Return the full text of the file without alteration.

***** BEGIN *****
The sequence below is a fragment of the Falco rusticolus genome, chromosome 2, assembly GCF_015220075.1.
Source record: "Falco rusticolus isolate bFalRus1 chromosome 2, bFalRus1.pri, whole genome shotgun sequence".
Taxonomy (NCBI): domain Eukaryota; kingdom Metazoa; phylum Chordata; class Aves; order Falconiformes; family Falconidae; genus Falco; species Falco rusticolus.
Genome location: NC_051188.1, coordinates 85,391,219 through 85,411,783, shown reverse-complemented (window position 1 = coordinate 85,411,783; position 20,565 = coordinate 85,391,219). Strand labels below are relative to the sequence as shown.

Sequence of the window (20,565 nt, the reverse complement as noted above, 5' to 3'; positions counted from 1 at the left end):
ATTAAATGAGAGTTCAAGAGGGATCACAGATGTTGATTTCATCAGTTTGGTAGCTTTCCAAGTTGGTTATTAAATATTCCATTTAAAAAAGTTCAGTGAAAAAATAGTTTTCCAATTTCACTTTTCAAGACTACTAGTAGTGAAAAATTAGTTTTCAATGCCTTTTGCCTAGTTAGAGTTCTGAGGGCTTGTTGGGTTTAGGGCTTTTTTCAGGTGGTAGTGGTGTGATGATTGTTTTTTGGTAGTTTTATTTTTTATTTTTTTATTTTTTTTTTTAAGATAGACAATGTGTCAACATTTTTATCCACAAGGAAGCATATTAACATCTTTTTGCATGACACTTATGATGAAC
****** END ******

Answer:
The sequence below is a fragment of the Falco rusticolus genome, chromosome 2, assembly GCF_015220075.1.
Source record: "Falco rusticolus isolate bFalRus1 chromosome 2, bFalRus1.pri, whole genome shotgun sequence".
Taxonomy (NCBI): domain Eukaryota; kingdom Metazoa; phylum Chordata; class Aves; order Falconiformes; family Falconidae; genus Falco; species Falco rusticolus.
Genome location: NC_051188.1, coordinates 85,391,219 through 85,411,783, shown reverse-complemented (window position 1 = coordinate 85,411,783; position 20,565 = coordinate 85,391,219). Strand labels below are relative to the sequence as shown.

Sequence of the window (20,565 nt, the reverse complement as noted above, 5' to 3'; positions counted from 1 at the left end):
ATTAAATGAGAGTTCAAGAGGGATCACAGATGTTGATTTCATCAGTTTGGTAGCTTTCCAAGTTGGTTATTAAATATTCCATTTAAAAAAGTTCAGTGAAAAAATAGTTTTCCAATTTCACTTTTCAAGACTACTAGTAGTGAAAAATTAGTTTTCAATGCCTTTTGCCTAGTTAGAGTTCTGAGGGCTTGTTGGGTTTAGGGCTTTTTTCAGGTGGTAGTGGTGTGATGATTGTTTTTTGGTAGTTTTATTTTTTATTTTTTTATTTTTTTTTTTAAGATAGACAATGTGTCAACATTTTTATCCACAAGGAAGCATATTAACATCTTTTTGCATGACACTTATGATGAAC